Competitive bidding appeals denied and granted, waiver of appeal deadline, contracts signed a few days before ACD, mistaken 470 listed in 471, 470 in effect did not require noting interest in voluntary extensions and contracts signed for extensions could still rely on these Form 470s.
FCC appeal decisions and precedents announcing new requirements or clarifying existing regulations shall be applied prospectively (particularly when the new standard may be more stringent than the existing standard).
In reviewing competitive bid compliance, USAC should have applied the standard the FCC articulated in the 1999 Tennessee Order, rather than the standard USAC applied from the newer Ysleta Order issued after the year in which the applications were filed and reviewed. USAC should have considered whether price was considered as a factor for vendor selection (as required by Tennessee) and whether the most cost-effective services were selected, and not whether price was weighted the highest during bid evaluations (as now required by Ysleta).
SLD cannot deny funding based on a "pattern analysis" that detects similar wording on Form 470s and conclude competitive bidding violations without examining specific facts of each application.
Grants instant Requests for Review for applications where USAC denied the requests for funding without sufficiently determining that the service providers improperly participated in the applicants’ bidding processes.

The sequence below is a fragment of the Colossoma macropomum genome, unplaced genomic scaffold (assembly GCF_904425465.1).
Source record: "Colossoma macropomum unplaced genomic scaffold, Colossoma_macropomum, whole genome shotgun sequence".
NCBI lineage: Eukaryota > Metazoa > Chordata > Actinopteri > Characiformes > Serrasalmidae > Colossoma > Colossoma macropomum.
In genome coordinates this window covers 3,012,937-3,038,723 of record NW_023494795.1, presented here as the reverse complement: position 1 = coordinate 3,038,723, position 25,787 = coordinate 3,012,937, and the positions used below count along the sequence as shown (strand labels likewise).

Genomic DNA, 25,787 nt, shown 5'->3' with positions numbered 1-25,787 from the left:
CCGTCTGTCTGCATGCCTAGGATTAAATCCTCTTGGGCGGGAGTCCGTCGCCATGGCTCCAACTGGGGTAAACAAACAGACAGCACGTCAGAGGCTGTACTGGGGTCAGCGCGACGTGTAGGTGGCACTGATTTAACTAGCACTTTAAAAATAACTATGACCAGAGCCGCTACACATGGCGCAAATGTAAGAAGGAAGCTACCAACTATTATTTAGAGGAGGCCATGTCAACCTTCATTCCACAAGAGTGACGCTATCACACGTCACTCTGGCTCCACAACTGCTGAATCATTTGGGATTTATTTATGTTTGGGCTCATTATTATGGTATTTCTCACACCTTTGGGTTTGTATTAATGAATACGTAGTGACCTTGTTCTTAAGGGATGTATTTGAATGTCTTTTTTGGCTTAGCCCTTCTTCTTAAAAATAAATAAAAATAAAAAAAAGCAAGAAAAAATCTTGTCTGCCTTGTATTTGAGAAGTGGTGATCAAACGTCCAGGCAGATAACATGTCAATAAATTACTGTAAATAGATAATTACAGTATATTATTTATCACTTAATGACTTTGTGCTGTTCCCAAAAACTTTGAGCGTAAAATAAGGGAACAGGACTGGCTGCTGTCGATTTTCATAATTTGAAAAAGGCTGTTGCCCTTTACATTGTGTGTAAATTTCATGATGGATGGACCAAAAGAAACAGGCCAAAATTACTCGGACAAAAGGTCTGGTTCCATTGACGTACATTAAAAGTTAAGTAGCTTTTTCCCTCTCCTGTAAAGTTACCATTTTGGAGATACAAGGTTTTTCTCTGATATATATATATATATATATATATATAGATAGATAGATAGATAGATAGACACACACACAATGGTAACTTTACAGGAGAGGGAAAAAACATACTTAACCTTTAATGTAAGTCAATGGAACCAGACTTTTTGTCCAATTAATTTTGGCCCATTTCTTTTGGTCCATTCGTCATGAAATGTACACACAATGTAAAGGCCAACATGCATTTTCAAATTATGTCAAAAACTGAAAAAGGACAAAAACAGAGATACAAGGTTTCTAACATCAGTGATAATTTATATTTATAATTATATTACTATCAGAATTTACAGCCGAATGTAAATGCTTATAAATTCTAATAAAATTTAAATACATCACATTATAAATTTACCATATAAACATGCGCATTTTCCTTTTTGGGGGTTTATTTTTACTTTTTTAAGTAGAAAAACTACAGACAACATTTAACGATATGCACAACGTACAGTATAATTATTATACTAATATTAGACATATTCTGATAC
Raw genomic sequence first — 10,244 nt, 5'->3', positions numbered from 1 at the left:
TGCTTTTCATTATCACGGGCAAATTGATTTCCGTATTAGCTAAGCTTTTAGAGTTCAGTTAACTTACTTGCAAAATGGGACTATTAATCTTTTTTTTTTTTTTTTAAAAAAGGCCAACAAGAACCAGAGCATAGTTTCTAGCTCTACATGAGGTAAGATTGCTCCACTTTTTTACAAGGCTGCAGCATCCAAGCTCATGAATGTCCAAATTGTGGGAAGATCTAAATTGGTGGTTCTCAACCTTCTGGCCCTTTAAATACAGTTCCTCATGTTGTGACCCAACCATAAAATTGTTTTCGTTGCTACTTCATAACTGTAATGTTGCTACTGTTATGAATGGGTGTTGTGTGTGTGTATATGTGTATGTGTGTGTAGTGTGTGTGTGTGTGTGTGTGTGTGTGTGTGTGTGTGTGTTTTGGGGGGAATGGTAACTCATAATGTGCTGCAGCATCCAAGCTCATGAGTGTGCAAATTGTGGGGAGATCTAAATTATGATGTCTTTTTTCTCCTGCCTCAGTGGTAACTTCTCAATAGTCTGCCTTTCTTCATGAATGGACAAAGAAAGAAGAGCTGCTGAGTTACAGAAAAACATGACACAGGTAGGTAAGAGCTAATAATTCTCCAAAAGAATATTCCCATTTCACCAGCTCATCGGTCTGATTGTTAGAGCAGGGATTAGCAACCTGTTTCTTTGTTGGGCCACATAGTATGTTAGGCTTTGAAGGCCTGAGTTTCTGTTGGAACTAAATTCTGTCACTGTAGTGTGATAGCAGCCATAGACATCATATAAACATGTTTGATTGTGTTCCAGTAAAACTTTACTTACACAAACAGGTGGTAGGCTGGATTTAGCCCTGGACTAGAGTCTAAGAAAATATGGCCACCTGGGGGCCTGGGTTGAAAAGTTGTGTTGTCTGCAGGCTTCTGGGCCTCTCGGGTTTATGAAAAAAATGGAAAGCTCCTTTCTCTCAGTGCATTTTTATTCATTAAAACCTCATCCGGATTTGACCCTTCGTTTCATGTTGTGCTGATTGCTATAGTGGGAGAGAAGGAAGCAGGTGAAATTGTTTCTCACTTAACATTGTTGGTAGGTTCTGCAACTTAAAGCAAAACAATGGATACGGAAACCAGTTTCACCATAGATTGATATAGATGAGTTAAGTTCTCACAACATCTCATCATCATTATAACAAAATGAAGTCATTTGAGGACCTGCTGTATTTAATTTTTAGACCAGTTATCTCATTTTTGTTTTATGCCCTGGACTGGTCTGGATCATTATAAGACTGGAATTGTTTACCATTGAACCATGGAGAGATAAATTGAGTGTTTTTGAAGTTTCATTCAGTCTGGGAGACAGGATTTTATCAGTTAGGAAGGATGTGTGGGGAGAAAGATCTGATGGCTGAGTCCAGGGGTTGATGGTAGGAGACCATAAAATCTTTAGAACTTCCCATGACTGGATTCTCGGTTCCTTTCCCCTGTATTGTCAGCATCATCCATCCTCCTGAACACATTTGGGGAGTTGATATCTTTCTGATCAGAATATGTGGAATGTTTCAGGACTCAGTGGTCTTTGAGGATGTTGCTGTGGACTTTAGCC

Grants appeals of SLD decisions denying funding due to certain clerical or ministerial errors in the application, i.e., a failure to timely file an FCC Form 471, a failure to timely file a certification related to an FCC Form 470, or a failure to comply with minimum processing standards.
Directs USAC to provide all future and pending applicants with a 15-day opportunity to cure any ministerial or clerical errors on their FCC Form 470, FCC Form 471, or associated certifications and to develop targeted outreach procedures designed to better inform applicants of application procedures.
Extends the filing window for Funding Year 2006 (FY2006) until September 30, 2006, and waives the two-in-five rule for FY2006 for schools and libraries in Louisiana, Mississippi, and Alabama that were directly affected by Hurricane Katrina.
Denial of funding upheld where applicants chose the a provider without seeking bids on any of the prices of the specific E-rate funded services sought. Most of the applicants also submitted FCC Forms 470 expressing interest in purchasing a catalogue of virtually every eligible service, rather than developing a list of services actually desired, based on their technology plans, with sufficient specificity to enable bidders to submit realistic bids with prices for specified services. Some applicants also stated on their FCC Forms 470 that they did not have an RFP relating to the E-rate eligible services, and then subsequently released such an RFP just a few days later; FCC states these practices are contrary to FCC rules and policies and create conditions for considerable waste of funds.